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Atmospheric Measurement Techniques An interactive open-access journal of the European Geosciences Union
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Volume 9, issue 9
Atmos. Meas. Tech., 9, 4311–4325, 2016
https://doi.org/10.5194/amt-9-4311-2016
© Author(s) 2016. This work is distributed under
the Creative Commons Attribution 3.0 License.
Atmos. Meas. Tech., 9, 4311–4325, 2016
https://doi.org/10.5194/amt-9-4311-2016
© Author(s) 2016. This work is distributed under
the Creative Commons Attribution 3.0 License.

Research article 06 Sep 2016

Research article | 06 Sep 2016

Lake spray aerosol generation: a method for producing representative particles from freshwater wave breaking

Nathaniel W. May1, Jessica L. Axson2, Alexa Watson1, Kerri A. Pratt1,3, and Andrew P. Ault1,2 Nathaniel W. May et al.
  • 1Department of Chemistry, University of Michigan, Ann Arbor, Michigan 48109, USA
  • 2Department of Environmental Health Sciences, University of Michigan, Ann Arbor, Michigan 48109, USA
  • 3Department of Earth and Environmental Sciences, University of Michigan, Ann Arbor, Michigan 48109, USA

Abstract. Wave-breaking action in bodies of freshwater produces atmospheric aerosols via a similar mechanism to sea spray aerosol (SSA) from seawater. The term lake spray aerosol (LSA) is proposed to describe particles formed by this mechanism, which have been observed over the Laurentian Great Lakes. Though LSA has been identified from size distribution measurements during a single measurement campaign, no measurements of LSA composition or relationship to bubble-bursting dynamics have been conducted. An LSA generator utilizing a plunging jet, similar to many SSA generators, was constructed for the generation of aerosol from freshwater samples and model salt solutions. To evaluate this new generator, bubble and aerosol number size distributions were measured for salt solutions representative of freshwater (CaCO3) and seawater (NaCl) at concentrations ranging from that of freshwater to seawater (0.05–35 g kg−1), synthetic seawater (inorganic), synthetic freshwater (inorganic), and a freshwater sample from Lake Michigan. Following validation of the bubble and aerosol size distributions using synthetic seawater, a range of salt concentrations were investigated. The systematic studies of the model salts, synthetic freshwater, and Lake Michigan sample indicate that LSA is characterized by a larger number size distribution mode diameter of 300 nm (lognormal), compared to seawater at 110 nm. Decreasing salt concentrations from seawater to freshwater led to greater bubble coalescence and formation of larger bubbles, which generated larger particles and lower aerosol number concentrations. This resulted in a bimodal number size distribution with a primary mode (180 ± 20 nm) larger than that of SSA, as well as a secondary mode (46 ± 6 nm) smaller than that of SSA. This new method for studying LSA under isolated conditions is needed as models, at present, utilize SSA parameterizations for freshwater systems, which do not accurately predict the different size distributions observed for LSA or resulting climate properties. Given the abundance of freshwater globally, this potentially important source of aerosol needs to be thoroughly characterized, as the sizes produced are relevant to light scattering, cloud condensation nuclei (CCN), and ice nuclei (IN) concentrations over bodies of freshwater.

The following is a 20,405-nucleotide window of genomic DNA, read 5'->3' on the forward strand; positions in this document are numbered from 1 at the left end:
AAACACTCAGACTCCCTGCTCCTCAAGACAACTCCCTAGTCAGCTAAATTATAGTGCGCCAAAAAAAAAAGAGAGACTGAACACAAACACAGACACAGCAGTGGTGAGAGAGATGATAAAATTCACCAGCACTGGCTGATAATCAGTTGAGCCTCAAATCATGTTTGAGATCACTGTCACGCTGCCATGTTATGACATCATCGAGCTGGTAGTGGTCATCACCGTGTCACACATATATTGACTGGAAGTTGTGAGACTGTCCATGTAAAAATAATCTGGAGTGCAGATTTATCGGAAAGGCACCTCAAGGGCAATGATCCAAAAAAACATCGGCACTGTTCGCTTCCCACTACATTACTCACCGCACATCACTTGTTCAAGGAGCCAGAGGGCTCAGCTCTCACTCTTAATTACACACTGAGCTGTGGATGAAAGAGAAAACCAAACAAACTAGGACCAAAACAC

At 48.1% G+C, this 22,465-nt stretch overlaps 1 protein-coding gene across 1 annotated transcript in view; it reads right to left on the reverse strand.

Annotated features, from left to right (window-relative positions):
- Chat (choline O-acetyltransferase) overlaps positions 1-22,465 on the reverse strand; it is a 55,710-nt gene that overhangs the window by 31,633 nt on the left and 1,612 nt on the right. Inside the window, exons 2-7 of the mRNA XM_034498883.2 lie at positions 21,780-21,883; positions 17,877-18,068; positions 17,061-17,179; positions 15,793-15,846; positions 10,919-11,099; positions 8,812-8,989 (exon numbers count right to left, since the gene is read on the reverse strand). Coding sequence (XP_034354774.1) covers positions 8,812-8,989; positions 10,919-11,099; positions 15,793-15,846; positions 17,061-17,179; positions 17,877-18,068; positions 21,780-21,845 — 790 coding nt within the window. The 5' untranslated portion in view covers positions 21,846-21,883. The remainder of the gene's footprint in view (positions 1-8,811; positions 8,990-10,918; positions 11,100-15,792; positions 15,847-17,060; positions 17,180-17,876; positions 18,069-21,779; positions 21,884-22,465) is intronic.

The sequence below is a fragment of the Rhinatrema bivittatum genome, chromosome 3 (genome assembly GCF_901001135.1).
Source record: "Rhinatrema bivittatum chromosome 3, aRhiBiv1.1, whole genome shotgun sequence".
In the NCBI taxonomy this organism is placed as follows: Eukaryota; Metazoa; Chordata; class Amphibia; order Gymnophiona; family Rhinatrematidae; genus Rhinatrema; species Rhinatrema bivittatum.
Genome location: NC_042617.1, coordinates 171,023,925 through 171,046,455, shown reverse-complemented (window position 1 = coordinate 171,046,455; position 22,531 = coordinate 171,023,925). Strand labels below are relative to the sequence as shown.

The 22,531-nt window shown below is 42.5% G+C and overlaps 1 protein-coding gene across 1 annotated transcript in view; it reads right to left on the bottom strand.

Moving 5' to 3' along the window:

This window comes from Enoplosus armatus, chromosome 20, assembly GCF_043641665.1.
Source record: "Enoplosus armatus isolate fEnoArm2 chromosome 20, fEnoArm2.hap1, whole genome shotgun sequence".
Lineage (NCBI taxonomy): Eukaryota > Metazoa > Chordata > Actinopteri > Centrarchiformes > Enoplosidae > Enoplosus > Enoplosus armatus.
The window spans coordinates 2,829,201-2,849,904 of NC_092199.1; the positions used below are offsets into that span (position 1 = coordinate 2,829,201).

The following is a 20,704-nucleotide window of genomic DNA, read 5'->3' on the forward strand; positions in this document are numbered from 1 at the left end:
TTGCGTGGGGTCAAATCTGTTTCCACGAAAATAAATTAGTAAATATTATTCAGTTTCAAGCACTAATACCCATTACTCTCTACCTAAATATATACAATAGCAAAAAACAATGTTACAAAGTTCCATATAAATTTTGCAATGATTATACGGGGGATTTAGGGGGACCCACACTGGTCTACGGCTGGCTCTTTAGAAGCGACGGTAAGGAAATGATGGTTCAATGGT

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Aerosols are generated every time a wave breaks, as bubbles are formed that rise to the surface and burst. A great deal is known about sea spray aerosol from oceans, but very little is known about particles formed from freshwater, such as lakes and rivers. This study determines how "lake spray aerosol" is formed, which leads to distinctly different sizes and chemical composition from sea spray aerosol. These differences impact climate, weather, and human health near bodies of freshwater.
Aerosols are generated every time a wave breaks, as bubbles are formed that rise to the surface...
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